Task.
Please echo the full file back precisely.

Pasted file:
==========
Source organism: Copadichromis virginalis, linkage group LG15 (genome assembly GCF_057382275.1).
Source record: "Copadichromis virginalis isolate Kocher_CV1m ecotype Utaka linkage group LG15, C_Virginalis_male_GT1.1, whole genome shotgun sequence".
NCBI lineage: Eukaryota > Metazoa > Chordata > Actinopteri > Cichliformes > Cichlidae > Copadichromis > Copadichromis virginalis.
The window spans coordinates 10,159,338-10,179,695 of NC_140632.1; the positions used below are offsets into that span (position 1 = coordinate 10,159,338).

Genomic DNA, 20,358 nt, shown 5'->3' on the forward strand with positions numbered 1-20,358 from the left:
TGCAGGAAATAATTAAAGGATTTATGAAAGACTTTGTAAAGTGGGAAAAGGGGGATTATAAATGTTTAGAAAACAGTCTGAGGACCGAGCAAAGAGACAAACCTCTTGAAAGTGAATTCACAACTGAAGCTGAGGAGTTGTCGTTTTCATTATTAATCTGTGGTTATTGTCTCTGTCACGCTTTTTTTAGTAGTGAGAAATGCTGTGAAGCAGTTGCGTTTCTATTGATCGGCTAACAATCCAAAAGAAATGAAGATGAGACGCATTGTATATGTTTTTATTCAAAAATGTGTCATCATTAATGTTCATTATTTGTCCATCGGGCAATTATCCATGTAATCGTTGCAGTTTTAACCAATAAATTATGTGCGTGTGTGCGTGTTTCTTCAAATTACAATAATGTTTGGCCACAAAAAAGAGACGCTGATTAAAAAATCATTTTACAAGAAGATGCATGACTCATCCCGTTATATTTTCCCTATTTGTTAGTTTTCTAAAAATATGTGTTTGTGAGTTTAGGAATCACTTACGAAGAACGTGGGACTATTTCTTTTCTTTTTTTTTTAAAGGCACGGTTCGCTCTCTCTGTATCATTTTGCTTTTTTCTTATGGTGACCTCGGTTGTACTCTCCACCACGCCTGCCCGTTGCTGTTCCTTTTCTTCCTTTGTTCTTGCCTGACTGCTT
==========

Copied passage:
Source organism: Copadichromis virginalis, linkage group LG15 (genome assembly GCF_057382275.1).
Source record: "Copadichromis virginalis isolate Kocher_CV1m ecotype Utaka linkage group LG15, C_Virginalis_male_GT1.1, whole genome shotgun sequence".
NCBI lineage: Eukaryota > Metazoa > Chordata > Actinopteri > Cichliformes > Cichlidae > Copadichromis > Copadichromis virginalis.
The window spans coordinates 10,159,338-10,179,695 of NC_140632.1; the positions used below are offsets into that span (position 1 = coordinate 10,159,338).

Genomic DNA, 20,358 nt, shown 5'->3' on the forward strand with positions numbered 1-20,358 from the left:
TGCAGGAAATAATTAAAGGATTTATGAAAGACTTTGTAAAGTGGGAAAAGGGGGATTATAAATGTTTAGAAAACAGTCTGAGGACCGAGCAAAGAGACAAACCTCTTGAAAGTGAATTCACAACTGAAGCTGAGGAGTTGTCGTTTTCATTATTAATCTGTGGTTATTGTCTCTGTCACGCTTTTTTTAGTAGTGAGAAATGCTGTGAAGCAGTTGCGTTTCTATTGATCGGCTAACAATCCAAAAGAAATGAAGATGAGACGCATTGTATATGTTTTTATTCAAAAATGTGTCATCATTAATGTTCATTATTTGTCCATCGGGCAATTATCCATGTAATCGTTGCAGTTTTAACCAATAAATTATGTGCGTGTGTGCGTGTTTCTTCAAATTACAATAATGTTTGGCCACAAAAAAGAGACGCTGATTAAAAAATCATTTTACAAGAAGATGCATGACTCATCCCGTTATATTTTCCCTATTTGTTAGTTTTCTAAAAATATGTGTTTGTGAGTTTAGGAATCACTTACGAAGAACGTGGGACTATTTCTTTTCTTTTTTTTTTAAAGGCACGGTTCGCTCTCTCTGTATCATTTTGCTTTTTTCTTATGGTGACCTCGGTTGTACTCTCCACCACGCCTGCCCGTTGCTGTTCCTTTTCTTCCTTTGTTCTTGCCTGACTGCTT